Objective: The potential ability for weather to affect SARS-CoV-2 transmission has been an area of controversial discussion during the COVID-19 pandemic. Individuals’ perceptions of the impact of weather can inform their adherence to public health guidelines; however, there is no measure of their perceptions. We quantified Twitter users’ perceptions of the effect of weather and analyzed how they evolved with respect to real-world events and time.
Materials and Methods: We collected 166,005 tweets posted between January 23 and June 22, 2020 and employed machine learning/natural language processing techniques to filter for relevant tweets, classify them by the type of effect they claimed, and identify topics of discussion.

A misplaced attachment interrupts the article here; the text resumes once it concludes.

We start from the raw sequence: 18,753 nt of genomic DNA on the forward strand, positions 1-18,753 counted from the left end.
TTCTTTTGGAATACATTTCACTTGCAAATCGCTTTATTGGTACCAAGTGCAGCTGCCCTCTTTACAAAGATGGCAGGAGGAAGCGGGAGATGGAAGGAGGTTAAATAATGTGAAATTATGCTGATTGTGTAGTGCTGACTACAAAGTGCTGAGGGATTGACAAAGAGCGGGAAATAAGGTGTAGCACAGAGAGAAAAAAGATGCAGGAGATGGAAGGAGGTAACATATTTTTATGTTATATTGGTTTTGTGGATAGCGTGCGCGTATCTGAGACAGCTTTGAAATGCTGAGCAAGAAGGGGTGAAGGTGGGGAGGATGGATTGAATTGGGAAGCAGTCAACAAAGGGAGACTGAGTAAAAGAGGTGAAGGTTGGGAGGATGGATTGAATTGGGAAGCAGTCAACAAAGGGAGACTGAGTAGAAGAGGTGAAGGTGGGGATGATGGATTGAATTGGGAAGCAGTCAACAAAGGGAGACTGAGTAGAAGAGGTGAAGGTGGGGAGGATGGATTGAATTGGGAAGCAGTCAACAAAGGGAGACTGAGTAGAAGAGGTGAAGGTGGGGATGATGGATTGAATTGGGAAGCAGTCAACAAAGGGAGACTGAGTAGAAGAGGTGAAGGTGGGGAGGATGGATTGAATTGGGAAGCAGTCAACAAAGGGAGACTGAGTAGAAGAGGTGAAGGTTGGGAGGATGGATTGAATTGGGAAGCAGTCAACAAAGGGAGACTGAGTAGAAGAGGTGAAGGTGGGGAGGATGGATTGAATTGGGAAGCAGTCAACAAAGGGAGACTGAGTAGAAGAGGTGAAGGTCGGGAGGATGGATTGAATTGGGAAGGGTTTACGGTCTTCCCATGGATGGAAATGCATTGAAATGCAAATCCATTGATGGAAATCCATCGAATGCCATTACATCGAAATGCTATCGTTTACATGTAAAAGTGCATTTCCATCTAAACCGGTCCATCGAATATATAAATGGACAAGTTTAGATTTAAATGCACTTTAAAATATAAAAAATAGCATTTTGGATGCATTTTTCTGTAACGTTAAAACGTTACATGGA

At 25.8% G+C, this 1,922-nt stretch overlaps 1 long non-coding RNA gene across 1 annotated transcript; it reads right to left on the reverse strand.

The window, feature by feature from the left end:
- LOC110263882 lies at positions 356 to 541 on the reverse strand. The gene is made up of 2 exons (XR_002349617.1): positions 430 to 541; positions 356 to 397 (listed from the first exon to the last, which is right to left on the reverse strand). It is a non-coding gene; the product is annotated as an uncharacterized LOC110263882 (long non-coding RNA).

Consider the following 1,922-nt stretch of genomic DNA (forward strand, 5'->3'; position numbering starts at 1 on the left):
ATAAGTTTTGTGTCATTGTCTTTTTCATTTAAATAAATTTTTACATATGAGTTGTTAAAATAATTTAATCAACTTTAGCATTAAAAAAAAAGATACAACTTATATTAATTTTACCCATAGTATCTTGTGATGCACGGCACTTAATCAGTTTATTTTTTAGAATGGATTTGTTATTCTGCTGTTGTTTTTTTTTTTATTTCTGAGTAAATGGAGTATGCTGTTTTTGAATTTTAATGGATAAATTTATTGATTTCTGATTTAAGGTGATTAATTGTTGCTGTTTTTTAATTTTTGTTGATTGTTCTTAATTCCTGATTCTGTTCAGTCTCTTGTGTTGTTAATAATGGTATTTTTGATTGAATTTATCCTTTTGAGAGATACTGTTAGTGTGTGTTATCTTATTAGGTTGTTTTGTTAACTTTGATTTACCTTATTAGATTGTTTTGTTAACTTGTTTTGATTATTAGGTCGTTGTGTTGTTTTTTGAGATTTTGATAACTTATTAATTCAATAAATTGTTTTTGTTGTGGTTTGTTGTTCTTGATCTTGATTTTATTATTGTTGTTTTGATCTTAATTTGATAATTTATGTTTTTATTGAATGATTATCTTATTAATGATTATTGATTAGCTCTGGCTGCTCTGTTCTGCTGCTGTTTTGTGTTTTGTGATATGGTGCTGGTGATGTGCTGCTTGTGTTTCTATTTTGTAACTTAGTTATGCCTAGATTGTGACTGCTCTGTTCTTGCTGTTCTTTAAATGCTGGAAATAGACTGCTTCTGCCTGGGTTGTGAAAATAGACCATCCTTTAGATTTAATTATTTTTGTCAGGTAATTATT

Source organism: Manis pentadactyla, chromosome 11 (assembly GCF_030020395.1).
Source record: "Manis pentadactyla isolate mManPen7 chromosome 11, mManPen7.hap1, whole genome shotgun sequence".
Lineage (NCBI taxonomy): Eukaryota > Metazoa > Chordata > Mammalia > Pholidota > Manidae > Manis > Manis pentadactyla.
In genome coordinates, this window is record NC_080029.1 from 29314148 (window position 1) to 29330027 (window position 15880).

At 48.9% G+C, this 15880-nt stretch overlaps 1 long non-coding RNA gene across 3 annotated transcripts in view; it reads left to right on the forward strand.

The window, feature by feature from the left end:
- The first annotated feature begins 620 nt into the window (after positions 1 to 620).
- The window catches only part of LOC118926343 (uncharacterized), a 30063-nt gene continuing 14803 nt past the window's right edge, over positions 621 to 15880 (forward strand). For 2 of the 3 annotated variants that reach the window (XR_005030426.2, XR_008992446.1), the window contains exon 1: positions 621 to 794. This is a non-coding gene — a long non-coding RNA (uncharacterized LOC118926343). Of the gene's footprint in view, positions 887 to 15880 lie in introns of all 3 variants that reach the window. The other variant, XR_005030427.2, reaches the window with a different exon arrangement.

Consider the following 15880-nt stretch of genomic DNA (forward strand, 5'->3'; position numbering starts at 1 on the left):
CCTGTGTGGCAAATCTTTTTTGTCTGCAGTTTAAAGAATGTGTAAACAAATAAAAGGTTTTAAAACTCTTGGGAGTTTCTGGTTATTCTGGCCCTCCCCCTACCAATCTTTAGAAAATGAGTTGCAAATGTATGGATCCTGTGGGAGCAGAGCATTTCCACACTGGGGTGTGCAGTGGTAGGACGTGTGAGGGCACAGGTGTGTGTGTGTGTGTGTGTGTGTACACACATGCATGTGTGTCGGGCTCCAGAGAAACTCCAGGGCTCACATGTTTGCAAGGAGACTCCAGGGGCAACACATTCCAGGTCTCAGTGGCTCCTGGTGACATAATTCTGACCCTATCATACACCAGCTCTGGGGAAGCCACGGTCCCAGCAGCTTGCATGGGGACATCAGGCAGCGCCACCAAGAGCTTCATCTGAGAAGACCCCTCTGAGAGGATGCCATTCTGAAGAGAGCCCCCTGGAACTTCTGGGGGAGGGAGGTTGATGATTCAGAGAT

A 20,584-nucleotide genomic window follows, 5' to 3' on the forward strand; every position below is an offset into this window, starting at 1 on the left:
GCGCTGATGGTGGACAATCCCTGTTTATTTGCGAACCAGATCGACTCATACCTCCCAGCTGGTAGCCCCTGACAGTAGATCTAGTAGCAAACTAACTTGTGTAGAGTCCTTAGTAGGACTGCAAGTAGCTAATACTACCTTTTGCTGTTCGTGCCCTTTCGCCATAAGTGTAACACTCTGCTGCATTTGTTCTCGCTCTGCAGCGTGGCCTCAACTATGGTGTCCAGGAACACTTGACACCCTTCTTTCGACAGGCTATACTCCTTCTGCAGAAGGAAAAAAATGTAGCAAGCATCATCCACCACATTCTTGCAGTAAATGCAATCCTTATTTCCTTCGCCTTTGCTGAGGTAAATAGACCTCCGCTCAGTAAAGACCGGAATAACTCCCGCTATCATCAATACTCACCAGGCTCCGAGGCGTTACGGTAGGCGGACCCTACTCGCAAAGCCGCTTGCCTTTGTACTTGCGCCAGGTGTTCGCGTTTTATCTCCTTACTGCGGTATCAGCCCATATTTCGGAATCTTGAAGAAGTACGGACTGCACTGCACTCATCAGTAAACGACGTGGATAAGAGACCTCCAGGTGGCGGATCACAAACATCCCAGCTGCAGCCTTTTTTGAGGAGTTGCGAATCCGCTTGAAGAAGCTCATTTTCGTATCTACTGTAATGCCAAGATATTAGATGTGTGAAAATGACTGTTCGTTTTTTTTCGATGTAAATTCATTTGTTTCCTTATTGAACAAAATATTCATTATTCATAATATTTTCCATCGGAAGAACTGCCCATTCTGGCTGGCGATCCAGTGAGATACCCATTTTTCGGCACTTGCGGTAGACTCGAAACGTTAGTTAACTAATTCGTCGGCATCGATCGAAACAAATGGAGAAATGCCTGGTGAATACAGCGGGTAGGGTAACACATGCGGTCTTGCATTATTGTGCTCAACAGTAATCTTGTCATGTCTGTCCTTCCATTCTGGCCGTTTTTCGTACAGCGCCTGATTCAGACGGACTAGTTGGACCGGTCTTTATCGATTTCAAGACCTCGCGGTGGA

Results: We identified 28,555 relevant tweets and estimate that 40.4% indicate uncertainty about weather’s impact, 33.5% indicate no effect, and 26.1% indicate some effect. We tracked changes in these proportions over time. Topic modeling revealed major latent areas of discussion.
Discussion: There is no consensus among the public for weather’s potential impact. Earlier months were characterized by tweets that were uncertain of weather’s effect or claimed no effect; later, the portion of tweets claiming some effect of weather increased. Tweets claiming no effect of weather comprised the largest class by June. Major topics of discussion included comparisons to influenza’s seasonality, President Trump’s comments on weather’s effect, and social distancing.
Conclusion: There is a major gap between scientific evidence and public opinion of weather’s impacts on COVID-19. We provide evidence of public’s misconceptions and topics of discussion, which can inform public health communications.